Traditional teaching practices cannot be applied in art: Conference on Art Education


Kochi, Nov 26: Art needs a unique teaching manual which is distinct from the teaching practices followed for traditional subjects as creativity is often induced than taught, speakers at a conference titled ‘State of Art Schools: Reality and Prospects’ said on Thursday. The conference on art education is being organised by Kochi Biennale Foundation (KBF) in association with Foundation for Indian Art & Education (FIAE).

The three-day conference running from November 26 to 28 was inaugurated by CUSAT Vice Chancellor Dr J Letha in Kochi. The conference brought together artists, art critics, art historians and other stakeholders.

 “Art cannot be taught like science. Universities should only look into the administrative side of art schools while art tutors should be given complete freedom with regard to the curriculum,” CUSAT Vice Chancellor Dr Letha noted after inaugurating the meet. “The administration is ready to provide all support to promote art education.”

Addressing the session, Ernakulam District Collector M G Rajamanickam said society has started to accept everything in monetary terms and it was no different in the case of art. “We should make art a necessity of society. The Kochi Biennale has been successful in initiating that change, at least in this region of the country,” he added.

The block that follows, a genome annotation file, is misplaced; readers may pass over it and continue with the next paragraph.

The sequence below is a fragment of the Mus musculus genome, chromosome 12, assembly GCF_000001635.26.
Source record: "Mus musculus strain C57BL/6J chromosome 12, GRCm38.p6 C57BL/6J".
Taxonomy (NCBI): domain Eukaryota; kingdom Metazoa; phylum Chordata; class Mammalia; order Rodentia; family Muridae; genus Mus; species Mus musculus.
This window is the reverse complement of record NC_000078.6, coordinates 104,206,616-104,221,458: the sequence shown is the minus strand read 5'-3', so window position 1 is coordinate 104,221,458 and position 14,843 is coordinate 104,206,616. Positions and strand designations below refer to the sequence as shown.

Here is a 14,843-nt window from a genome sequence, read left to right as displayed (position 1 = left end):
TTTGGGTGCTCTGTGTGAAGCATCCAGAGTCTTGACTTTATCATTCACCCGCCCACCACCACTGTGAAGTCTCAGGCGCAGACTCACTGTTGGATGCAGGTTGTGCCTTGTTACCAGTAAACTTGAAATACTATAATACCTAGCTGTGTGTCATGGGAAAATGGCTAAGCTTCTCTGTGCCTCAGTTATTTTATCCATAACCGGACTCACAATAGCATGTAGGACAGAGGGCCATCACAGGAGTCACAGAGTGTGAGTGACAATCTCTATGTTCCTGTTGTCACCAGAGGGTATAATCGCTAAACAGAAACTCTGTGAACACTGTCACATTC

KBF President Bose Krishnamachari said society should inculcate artistic quality in children and art education should start from home. “Parents should make sure that children indulge in art physically and not through internet,” he added.

KBF Secretary Riyas Komu said Kerala’s social reformers have always understood the importance of art.  “It was none other than Sree Narayana Guru who encouraged famous artist Mattappilly Raman to go to Kolkatta and learn art,” the Mumbai-based artist noted in his welcome address.

Leading artists Vasudevan Akkitham and Indrapramit Roy, while presenting the data collected through a survey of 30 art colleges in five Southern states, said art cannot be taught like other subjects. Creativity is difficult to teach as it is a subject without correct language and set-rules.

Mr Roy said the data collected through the survey shows that most of the art colleges suffers from inadequate infrastructure facilities. “The teacher-student ratio is favourable in colleges of Kerala.”

The FIAE survey had assessed colleges in Karnataka, Kerala, Tamil Nadu, Andhra Pradesh and Telangana based on their infrastructure, syllabus and human resources

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